I thought to myself, Oh, no, here we go again. Some latecomers had forced us to move into the middle of the pew. There’s nothing worse than being in the middle of the pew in a Catholic church if you’re a Protestant “pew potato.”
You’ve heard of a couch potato? I was a pew potato. I plunked down in my pew every week but didn’t participate a whole lot, other than singing a hymn I recognized or shaking hands with my neighbors during the sign of peace.
So what’s the big deal about sitting in the middle of the pew? The problem is with the Communion line.
My choice: I could either go up front with my arms crossed and receive a blessing, or I could stay back in the pew. I hated going up and not receiving the Eucharist. And in a large church like ours, chances are I would get a “blessing” from some teenager serving as a eucharistic minister.
No thanks, I thought. I’ll just stay in the pew.
Unfortunately, this meant I would end up being a hurdle for some folks in my pew, who would have to climb over me either on the way up or on the way back. I always wanted to sit at the end of the pew so I could avoid the “hurdle” problem — which brings up another pet peeve I had about the Catholic Mass (besides the numerous crying babies in the sanctuary). It seemed to me that half of the parishioners showed up two minutes prior to the start of Mass. The situation made it nearly impossible to guarantee my coveted end-of-the-pew position.
This situation was just one dilemma facing a Protestant pew potato. There were others as well. I wasn’t sure what I was supposed to do during the Mass. Was I supposed to cross myself? Genuflect? Kneel?
If I wasn’t participating in the Eucharist, was I to kneel during the prayer of consecration? At first, I just sat while others knelt. But I felt awkward sitting while everyone else was kneeling.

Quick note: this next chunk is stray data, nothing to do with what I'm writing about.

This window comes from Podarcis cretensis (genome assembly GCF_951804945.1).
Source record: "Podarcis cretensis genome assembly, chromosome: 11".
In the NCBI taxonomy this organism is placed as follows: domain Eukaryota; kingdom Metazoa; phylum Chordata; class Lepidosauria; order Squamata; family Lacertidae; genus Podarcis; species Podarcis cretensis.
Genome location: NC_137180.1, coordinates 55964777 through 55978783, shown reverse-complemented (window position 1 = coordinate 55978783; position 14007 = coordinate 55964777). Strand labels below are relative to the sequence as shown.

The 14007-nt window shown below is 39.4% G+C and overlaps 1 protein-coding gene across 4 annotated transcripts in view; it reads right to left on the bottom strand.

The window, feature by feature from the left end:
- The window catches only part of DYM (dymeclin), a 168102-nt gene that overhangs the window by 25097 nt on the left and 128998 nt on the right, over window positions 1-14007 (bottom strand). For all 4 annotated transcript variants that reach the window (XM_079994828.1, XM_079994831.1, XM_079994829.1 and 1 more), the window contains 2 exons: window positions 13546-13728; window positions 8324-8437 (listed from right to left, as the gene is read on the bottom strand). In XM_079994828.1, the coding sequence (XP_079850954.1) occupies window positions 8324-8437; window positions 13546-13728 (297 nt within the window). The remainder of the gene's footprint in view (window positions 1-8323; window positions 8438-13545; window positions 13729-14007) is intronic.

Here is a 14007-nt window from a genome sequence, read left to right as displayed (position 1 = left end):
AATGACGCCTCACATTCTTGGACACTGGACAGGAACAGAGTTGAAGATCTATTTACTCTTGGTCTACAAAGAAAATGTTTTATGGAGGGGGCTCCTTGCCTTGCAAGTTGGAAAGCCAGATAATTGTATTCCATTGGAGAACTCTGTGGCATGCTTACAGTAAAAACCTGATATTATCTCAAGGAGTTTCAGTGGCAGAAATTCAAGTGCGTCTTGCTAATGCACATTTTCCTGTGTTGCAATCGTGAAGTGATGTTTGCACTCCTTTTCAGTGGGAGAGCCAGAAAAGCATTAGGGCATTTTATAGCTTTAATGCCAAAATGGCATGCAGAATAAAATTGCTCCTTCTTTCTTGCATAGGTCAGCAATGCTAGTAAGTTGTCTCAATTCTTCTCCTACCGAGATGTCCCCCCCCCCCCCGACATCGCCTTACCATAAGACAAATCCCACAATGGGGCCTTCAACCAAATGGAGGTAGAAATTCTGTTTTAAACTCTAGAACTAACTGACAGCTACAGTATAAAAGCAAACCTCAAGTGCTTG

So I started kneeling during the prayer of consecration. But I didn’t believe in the “Holy Sacrifice of the Mass” or transubstantiation. I didn’t want to bear a “false witness” to what was going on. So I finally settled on the “half-sitting, half-kneeling” position.
How I Got into This Predicament
I’d never had these problems as a member of various Protestant congregations. They had passed trays of wafers and tiny grape juice glasses, so there were never any communion lines to deal with, where you might have to trip over somebody who couldn’t or wouldn’t participate. Deciding whether to take part wasn’t an issue, especially in one particular nondenominational congregation that publicized its “open” communion policy every week.
So how did I get myself in this predicament? It’s all because of my wife, Sandy. I love Sandy with every fiber of my being. I would do just about anything for her.
I agreed to get married in the Catholic Church because Sandy was Catholic and I loved her so much. I agreed to raise our kids Catholic because I loved her so much. I agreed to go to Mass with her every week so we could worship as a family because I loved her so much.
However, I did draw the line at becoming Catholic myself. Before we got married, I told her I would never, ever, become Catholic. She was fine with that. Even so, she told me she could never become Protestant, either, so we would have to figure out a way to work it out.